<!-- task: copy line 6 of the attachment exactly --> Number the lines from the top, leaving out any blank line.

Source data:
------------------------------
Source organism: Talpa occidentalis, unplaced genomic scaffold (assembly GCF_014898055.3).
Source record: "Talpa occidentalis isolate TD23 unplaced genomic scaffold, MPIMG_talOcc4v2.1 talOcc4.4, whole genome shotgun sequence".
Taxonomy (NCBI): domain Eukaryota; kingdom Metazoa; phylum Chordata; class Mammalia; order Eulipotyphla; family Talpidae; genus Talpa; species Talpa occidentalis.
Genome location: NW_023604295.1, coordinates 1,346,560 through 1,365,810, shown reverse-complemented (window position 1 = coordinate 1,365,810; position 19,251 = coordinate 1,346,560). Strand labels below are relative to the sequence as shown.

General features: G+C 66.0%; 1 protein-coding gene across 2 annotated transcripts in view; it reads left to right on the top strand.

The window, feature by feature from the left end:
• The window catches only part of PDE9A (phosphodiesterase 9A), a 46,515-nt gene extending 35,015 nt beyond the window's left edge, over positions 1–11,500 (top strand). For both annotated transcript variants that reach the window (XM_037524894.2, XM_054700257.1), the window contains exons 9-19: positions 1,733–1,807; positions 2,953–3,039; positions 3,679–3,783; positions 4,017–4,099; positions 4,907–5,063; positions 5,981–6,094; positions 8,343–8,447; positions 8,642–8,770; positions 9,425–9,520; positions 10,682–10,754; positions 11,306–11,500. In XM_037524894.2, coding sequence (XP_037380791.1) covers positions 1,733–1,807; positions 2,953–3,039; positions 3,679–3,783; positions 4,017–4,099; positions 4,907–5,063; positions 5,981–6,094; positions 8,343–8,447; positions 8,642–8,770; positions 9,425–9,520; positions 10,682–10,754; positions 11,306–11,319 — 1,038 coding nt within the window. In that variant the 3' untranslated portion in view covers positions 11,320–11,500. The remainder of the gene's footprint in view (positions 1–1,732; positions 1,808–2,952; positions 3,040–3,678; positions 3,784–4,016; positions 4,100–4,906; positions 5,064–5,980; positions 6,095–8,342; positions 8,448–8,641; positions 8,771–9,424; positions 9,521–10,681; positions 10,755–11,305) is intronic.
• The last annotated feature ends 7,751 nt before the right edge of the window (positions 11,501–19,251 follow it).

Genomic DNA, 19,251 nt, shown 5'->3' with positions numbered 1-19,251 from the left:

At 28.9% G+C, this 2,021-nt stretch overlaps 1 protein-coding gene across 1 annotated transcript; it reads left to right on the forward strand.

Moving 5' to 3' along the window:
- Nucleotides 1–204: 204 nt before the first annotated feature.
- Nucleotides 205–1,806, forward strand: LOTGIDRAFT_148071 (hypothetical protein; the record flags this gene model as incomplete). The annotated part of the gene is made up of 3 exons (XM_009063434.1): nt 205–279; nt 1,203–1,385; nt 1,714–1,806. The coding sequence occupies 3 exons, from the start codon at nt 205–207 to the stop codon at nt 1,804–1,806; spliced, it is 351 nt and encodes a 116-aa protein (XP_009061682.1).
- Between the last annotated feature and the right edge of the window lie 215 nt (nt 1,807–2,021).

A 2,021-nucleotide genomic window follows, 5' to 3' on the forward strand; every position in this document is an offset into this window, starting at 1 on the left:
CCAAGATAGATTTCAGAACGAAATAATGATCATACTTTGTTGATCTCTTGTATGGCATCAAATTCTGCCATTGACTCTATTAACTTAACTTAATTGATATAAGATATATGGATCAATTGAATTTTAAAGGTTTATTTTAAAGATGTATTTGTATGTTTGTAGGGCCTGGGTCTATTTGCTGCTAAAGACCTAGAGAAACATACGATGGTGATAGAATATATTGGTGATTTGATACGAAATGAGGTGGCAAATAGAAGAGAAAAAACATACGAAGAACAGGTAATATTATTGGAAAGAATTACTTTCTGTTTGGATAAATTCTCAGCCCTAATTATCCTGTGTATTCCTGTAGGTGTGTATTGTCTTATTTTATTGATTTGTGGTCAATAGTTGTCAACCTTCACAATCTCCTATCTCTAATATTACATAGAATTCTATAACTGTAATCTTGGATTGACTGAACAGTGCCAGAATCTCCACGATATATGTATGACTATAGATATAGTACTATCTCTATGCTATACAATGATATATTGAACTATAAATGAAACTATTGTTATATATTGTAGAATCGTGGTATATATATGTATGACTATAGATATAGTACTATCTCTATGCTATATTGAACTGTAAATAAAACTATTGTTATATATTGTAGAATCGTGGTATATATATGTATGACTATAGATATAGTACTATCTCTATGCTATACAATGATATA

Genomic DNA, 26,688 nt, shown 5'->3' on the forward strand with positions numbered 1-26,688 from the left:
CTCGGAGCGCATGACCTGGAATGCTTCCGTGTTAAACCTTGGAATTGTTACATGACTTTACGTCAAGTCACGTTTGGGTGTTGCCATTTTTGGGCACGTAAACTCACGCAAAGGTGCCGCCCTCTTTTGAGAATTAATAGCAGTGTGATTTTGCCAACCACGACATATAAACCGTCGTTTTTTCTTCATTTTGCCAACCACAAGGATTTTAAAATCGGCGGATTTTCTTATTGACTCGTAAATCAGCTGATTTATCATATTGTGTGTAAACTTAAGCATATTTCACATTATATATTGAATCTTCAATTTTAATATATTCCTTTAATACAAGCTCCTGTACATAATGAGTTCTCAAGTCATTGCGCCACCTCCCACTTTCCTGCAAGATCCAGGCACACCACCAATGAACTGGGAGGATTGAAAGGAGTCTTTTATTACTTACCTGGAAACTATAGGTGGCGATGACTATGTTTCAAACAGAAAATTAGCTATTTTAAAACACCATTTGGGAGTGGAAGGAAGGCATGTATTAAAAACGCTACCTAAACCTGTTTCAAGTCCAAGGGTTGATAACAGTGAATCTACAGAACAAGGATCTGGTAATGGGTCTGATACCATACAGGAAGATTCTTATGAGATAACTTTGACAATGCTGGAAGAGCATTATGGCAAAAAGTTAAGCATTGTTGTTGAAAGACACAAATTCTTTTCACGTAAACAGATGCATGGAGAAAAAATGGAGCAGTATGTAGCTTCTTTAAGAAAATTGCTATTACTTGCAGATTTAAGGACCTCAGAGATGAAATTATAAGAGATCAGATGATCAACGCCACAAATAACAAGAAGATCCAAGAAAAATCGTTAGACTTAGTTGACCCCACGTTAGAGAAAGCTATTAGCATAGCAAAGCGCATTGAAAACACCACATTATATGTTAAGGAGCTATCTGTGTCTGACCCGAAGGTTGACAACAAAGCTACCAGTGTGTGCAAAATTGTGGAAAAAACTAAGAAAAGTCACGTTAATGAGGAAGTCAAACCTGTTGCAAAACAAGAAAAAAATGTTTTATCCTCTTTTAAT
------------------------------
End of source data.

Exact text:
The window, feature by feature from the left end: